Figure 2 | Impaired glucose metabolism, adipogenesis and lipogenesis in HFD-fed GPR120-deficient mice. f, Protein expression of IRS1, IRS2, SCD1 and -actin in liver. g, Oil Red O-staining and triglyceride (TG) content of mouse embryonic fibroblast (MEF)-derived adipocyte. Scale bar, 50 mm. All data represent mean±s.e.m. *P<0.05 and **P<0.01 versus the corresponding wild-type value.
Figure 2 | Impaired glucose metabolism, adipogenesis and lipogenesis in HFD-fed GPR120-deficient mice. h, Relative mRNA expression in MEF- derived adipocyte (n=6). i, The ratio of C18:1 to C18:0 in livers (n=6–8). j, Non- esterified C16:1n7 palmitoleate in WAT and plasma (n=4–7). k, The ratio of Scd1 mRNA expression in liver and WAT (n=6, 7). l, The ratio of C16:1 to C16:0 in adipose tissues (n=6–8). m, Hepatic Scd1 mRNA expression in mice infused with vehicle or triglyceride:palmitoleate for 6h (n=4, 5). All data represent mean±s.e.m. *P<0.05 and **P<0.01 versus the corresponding wild-type value.
Figure 3 | GPR120 expression in human obese tissue samples, and effect of GPR120 variants on [Ca 2+ ] i response and GLP- 1 secretion. a, GPR120 mRNA levels in human subcutaneous (SC) and omental (OM) adipose tissues of lean (LN; n=14) and obese (OB; n=14) normoglycaemic individuals. Mann– Whitney analysis, ***P=0.0004 and **P=0.003. b, ALA-induced [Ca 2+ ] i responses in cells expressing wild-typeGPR120 or a p.R67C or p.R270Hvariant. c, ALA-induced GLP-1 secretion in NCI-H716 cells expressing a wild-type GPR120, a p.R67C or a p.R270H receptor. d, Effect of transfection with GPR120 variants on ALA- induced [Ca 2+ ] i response in cells stably expressing wild-type GPR120. **P<0.01 versus the corresponding control value. RFI, relative fluorescence intensity; RFU, relative fluorescence unit. All data show mean±s.e.m.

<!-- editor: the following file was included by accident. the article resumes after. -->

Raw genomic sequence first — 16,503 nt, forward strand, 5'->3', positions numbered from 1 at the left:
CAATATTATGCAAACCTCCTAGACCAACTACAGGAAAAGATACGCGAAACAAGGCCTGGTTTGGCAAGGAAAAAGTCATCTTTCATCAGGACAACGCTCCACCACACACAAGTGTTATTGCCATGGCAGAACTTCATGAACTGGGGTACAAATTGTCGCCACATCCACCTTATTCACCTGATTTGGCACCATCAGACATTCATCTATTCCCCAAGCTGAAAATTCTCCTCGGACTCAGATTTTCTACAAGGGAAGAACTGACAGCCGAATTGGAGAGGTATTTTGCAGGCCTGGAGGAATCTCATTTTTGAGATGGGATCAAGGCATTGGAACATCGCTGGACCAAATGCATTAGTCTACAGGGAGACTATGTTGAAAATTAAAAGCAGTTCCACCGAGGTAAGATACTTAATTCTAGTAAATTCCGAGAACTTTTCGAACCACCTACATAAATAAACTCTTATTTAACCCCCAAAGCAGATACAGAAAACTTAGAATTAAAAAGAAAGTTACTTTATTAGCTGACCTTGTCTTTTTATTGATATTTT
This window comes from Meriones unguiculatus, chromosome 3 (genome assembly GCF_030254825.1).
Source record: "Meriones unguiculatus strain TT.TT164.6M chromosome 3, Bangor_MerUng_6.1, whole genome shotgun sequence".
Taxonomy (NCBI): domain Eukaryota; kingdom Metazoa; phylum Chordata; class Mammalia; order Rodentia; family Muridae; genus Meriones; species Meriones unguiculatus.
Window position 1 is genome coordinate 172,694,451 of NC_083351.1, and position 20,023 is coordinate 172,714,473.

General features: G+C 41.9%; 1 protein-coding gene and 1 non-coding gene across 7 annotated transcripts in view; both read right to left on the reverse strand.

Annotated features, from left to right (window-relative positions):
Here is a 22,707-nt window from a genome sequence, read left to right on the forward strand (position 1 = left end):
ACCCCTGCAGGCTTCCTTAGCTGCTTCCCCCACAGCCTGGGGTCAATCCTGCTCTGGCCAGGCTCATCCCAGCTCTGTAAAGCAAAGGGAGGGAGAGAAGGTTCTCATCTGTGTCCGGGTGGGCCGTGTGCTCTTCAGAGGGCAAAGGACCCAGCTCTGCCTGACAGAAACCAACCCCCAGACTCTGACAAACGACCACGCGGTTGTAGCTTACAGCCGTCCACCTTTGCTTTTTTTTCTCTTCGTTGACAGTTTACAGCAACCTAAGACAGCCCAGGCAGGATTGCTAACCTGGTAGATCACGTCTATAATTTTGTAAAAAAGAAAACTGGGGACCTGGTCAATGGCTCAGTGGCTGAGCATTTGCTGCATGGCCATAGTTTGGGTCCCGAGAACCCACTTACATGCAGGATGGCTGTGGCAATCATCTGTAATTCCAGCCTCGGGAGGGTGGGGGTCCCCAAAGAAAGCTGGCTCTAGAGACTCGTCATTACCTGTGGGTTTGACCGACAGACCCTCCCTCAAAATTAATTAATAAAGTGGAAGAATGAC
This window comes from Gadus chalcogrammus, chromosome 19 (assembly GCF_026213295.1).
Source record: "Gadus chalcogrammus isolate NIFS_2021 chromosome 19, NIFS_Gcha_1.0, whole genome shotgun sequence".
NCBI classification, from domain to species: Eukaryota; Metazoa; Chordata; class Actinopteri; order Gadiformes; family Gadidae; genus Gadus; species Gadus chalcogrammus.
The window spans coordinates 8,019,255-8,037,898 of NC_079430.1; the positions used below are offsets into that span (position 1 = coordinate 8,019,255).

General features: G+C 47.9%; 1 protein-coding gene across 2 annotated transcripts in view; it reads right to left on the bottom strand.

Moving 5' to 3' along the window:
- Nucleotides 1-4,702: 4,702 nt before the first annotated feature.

Figure 3 | GPR120 expression in human obese tissue samples, and effect of GPR120 variants on [Ca 2+ ] i response and GLP-1 secretion. e, Effect of co-expression of human GPR120 p.R270H variant with wild-type GPR120 on ALA- induced [Ca 2+ ] i response. Top: schematic diagram of constructs. Bottom: expression of wild type and p.R270H (left), and concentration–[Ca 2+ ] i response for ALA in cells expressing wild- type/wildtype, wild-type/R270Hor R270H/wild-type receptors (right). **P<0.01 versus the corresponding control value. RFI, relative fluorescence intensity; RFU, relative fluorescence unit. All data show mean±s.e.m.
Results Here we show that GPR120-deficient mice fed a high-fat diet develop obesity, glucose intolerance and fatty liver with decreased adipocyte differentiation and lipogenesis and enhanced hepatic lipogenesis. Insulin resistance in such mice is associated with reduced insulin signalling and enhanced inflammation in adipose tissue. In human, we show that GPR120 expression in adipose tissue is significantly higher in obese individuals than in lean controls. GPR120 exon sequencing in obese subjects reveals a deleterious non-synonymous mutation (p.R270H) that inhibits GPR120 signalling activity. Furthermore, the p.R270H variant increases the risk of obesity in European populations.
Conclusion Overall, this study demonstrates that the lipid sensor GPR120 has a key role in sensing dietary fat and, therefore, in the control of energy balance in both humans and rodents.